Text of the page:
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Russia and Euro-Asian Neighbors Expected to Transition to EAEU Regulations in 2022
Published on: June 28th, 2021
Updated on: February 2nd, 2022
Implementation has been delayed by 1 year to January 1, 2023. Manufacturers are able to still submit under Russia’s national regulations until May/June 2022.
Regulations are Currently Expected to Take Effect at the End of the Year
With the release of Decree 142, the Russian government has provided a roadmap for their transition to the new EAEU medical device regulations beginning January 1, 2022. After this date, all applications submitted must adhere to the EAEU rules which can vary significantly from the current Russian requirements. To date, only 4 medical devices have been registered under EAEU rules even though 5 countries (Armenia, Belarus, Kazakhstan, Kyrgyzstan, and Russia) are members. Manufacturers wishing to submit under the current Russian regulations need to expedite their applications to meet the January 1, 2022 deadline. While some might consider the delay as a sign that the implementation will be delayed, manufacturers should be cautioned Russia’s Roszdravnadzor, or RZN, have swiftly implemented new regulations before.
Seeking Registration in 2021
At this time, due to the uncertainty surrounding the actual implementation date, some manufacturers may need to enter a holding pattern for the next couple of months until more information is announced. If implemented as planned, all Russia applications submitted before December 31, 2021, will be accepted under the current regulations and granted a 5-year validity. However, if manufacturers cannot submit before the end of the year and the implementation date isn’t postponed, much of the work completed won’t be compatible under the new EAEU regulations. Therefore, manufacturers of high-risk devices may not want to begin applications until further guidance is provided. Low risk devices, on the other hand, may still be able to submit their applications before the potential deadline as application compilation and testing time is significantly reduced.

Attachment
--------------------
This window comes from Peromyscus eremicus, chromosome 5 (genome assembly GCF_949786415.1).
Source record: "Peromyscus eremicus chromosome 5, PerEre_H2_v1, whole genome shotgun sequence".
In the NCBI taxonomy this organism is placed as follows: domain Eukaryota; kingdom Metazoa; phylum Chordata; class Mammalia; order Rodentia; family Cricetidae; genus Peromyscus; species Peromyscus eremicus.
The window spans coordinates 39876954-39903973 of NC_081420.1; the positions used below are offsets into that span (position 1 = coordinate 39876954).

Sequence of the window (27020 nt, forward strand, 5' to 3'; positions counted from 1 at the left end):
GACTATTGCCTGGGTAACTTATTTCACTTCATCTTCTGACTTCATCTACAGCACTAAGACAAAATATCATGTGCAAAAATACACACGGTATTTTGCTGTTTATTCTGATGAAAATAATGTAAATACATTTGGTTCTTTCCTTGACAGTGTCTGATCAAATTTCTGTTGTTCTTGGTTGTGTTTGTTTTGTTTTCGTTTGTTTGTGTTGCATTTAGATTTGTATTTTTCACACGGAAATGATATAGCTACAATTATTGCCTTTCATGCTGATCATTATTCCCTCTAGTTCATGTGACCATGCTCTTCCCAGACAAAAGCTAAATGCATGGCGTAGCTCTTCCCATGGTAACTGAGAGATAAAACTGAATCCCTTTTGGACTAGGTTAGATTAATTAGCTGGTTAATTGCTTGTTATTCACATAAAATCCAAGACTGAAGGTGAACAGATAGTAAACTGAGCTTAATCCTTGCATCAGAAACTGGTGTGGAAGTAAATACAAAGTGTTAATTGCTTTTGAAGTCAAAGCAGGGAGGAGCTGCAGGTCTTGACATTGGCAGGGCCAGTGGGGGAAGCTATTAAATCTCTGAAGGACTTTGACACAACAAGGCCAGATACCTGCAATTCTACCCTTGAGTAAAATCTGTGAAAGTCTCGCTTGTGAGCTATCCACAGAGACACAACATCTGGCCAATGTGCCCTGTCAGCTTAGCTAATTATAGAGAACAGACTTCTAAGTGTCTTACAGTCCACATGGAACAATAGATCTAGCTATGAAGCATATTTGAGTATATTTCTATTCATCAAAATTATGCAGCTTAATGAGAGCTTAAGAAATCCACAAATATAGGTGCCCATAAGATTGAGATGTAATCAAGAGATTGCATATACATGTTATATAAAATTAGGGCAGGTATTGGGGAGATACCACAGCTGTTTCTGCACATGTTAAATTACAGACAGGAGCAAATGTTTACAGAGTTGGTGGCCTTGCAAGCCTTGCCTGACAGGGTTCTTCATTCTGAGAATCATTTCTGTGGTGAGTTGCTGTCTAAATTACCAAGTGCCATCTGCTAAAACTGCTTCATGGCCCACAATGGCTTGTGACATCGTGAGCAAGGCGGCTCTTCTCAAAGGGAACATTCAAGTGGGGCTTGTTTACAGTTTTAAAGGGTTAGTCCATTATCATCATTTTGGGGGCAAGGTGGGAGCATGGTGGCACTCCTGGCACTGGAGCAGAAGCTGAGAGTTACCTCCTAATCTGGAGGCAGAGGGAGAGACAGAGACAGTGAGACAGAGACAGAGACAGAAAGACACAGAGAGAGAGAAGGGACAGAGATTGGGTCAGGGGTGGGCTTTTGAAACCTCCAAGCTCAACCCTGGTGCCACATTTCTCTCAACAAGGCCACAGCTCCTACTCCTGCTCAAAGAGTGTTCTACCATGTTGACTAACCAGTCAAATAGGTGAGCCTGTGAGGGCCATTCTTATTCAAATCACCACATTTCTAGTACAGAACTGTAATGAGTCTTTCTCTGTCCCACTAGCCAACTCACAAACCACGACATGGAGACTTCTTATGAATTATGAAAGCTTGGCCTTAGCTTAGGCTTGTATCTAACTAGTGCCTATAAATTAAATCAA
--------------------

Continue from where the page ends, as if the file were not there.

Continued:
How the EAEU Regulations are Different
The EAEU regulations are set to expand QMS and clinical trial requirements for international manufacturers. Class IIa sterile, Class IIb, or Class 3 will now need to have an onsite inspection rather than using a legalized ISO 13485 certificate, as was allowed under previous Russian requirements. Additionally, the EAEU regulations will now require international manufacturers conducting multi-center trials to have one of their sites in an EEU member country in order to be registered. Previously, manufacturers could avoid clinical trials by demonstrating evidence of a predicate product already approved and on the market.
According to EAEU regulations, registration certificates issued according to national registration procedures of member states will be valid until terms of their validity in accordance with the national rules. Originally, under Decree 1416, Russian registration certificates were originally expected to be grandfathered into the new system and never expire. However, additional guidance has been released stating that all registrations, including those approved by Russia, will need to register under the new system by December 31, 2026. To date, only 5 products have been approved under the EAEU regulations and listed on the public database. Four of the devices are manufactured by Russian companies while the fifth is from Belarus.
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Asia Actual is available to help navigate the complex medical device registration requirements and regulatory pathway for medical device and IVD distribution in Russia.
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